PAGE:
Today marks the 5 year anniversary of try syntax. For the uninitiated, try syntax is a string that you put into your commit message which a parser then uses to determine the set of builds and tests to run on your try push. A common try syntax might look like this:
try: -b o -p linux -u mochitest -t none
Since inception, it has been a core part of the Mozilla development workflow. For many years it has served us well, and even today it serves us passably. But it is almost time for try syntax to don the wooden overcoat, and this post will explain why.
A brief history on try syntax
In the old days, pushing to try involved a web interface called
sendchange.cgi. Pushing is
probably the wrong word to use, as at no point did the process involve version control. Instead, patches
were uploaded to the web service, which in turn invoked a buildbot sendchange with all the
required arguments. Like today try server was often overloaded, sometimes taking over 4 hours for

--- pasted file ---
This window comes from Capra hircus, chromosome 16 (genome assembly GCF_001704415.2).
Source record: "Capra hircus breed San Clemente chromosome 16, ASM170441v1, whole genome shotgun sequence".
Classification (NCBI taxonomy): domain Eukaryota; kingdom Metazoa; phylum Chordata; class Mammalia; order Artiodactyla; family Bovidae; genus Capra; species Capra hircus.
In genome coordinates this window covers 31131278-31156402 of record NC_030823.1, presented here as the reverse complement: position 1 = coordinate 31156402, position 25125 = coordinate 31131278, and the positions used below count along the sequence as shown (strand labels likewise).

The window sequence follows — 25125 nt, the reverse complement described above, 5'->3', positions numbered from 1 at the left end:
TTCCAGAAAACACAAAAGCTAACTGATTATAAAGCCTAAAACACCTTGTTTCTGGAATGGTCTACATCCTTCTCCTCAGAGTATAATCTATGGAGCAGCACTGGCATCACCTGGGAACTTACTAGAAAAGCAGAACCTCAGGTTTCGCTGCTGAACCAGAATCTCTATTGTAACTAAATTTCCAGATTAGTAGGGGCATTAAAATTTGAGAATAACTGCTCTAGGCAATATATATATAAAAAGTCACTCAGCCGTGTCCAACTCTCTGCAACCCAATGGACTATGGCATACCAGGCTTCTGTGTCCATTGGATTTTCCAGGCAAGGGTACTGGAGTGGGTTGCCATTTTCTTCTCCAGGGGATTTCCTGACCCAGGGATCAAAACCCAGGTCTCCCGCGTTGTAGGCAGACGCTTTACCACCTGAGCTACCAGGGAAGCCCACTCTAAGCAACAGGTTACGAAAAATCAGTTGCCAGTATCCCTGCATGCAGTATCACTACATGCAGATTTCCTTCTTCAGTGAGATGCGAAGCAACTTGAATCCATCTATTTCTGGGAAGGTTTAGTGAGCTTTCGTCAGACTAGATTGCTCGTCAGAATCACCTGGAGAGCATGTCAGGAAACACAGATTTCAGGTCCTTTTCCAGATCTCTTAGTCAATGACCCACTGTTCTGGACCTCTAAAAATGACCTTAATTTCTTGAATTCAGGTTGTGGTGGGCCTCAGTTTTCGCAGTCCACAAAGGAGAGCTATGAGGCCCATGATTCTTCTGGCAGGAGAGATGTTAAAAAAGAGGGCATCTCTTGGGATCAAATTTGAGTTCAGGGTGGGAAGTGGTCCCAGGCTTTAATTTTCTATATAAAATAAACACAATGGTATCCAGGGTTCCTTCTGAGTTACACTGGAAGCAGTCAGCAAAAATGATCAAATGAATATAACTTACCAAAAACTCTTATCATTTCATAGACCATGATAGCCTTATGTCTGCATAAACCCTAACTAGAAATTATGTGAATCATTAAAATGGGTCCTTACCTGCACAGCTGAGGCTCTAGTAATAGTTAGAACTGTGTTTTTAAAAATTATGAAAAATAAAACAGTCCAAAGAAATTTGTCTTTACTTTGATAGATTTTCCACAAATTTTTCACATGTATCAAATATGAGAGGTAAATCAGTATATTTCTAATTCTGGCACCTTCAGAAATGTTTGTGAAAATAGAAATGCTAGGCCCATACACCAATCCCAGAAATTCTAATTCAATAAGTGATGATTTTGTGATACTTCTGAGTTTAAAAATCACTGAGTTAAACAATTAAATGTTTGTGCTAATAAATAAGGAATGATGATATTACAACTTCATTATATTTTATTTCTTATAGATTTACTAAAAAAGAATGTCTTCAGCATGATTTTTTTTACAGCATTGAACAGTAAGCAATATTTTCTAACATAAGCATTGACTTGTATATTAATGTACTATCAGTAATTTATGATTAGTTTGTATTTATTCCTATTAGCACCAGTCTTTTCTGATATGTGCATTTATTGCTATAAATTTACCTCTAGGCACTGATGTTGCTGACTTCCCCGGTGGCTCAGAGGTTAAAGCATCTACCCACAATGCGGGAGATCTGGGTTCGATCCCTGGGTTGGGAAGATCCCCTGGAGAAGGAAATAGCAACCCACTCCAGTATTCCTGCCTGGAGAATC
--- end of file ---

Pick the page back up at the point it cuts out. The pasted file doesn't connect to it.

results to come back. Unlike today there was no way to pick and choose which builds and tests you
wanted, every try push ran the full set.
The obvious solution was to create a mechanism for people to do that. It was while brainstorming this problem that ted, bhearsum and jorendorff came up with the idea of encoding this information in the commit message. Try syntax was first implemented by lsblakk in bug 473184 and landed on August 27th, 2010. It was a simple time; the list of valid builders could fit into a single 30 line config file; Fennec still hadn’t picked up full steam; and B2G wasn’t even a figment of anyone’s wildest imagination.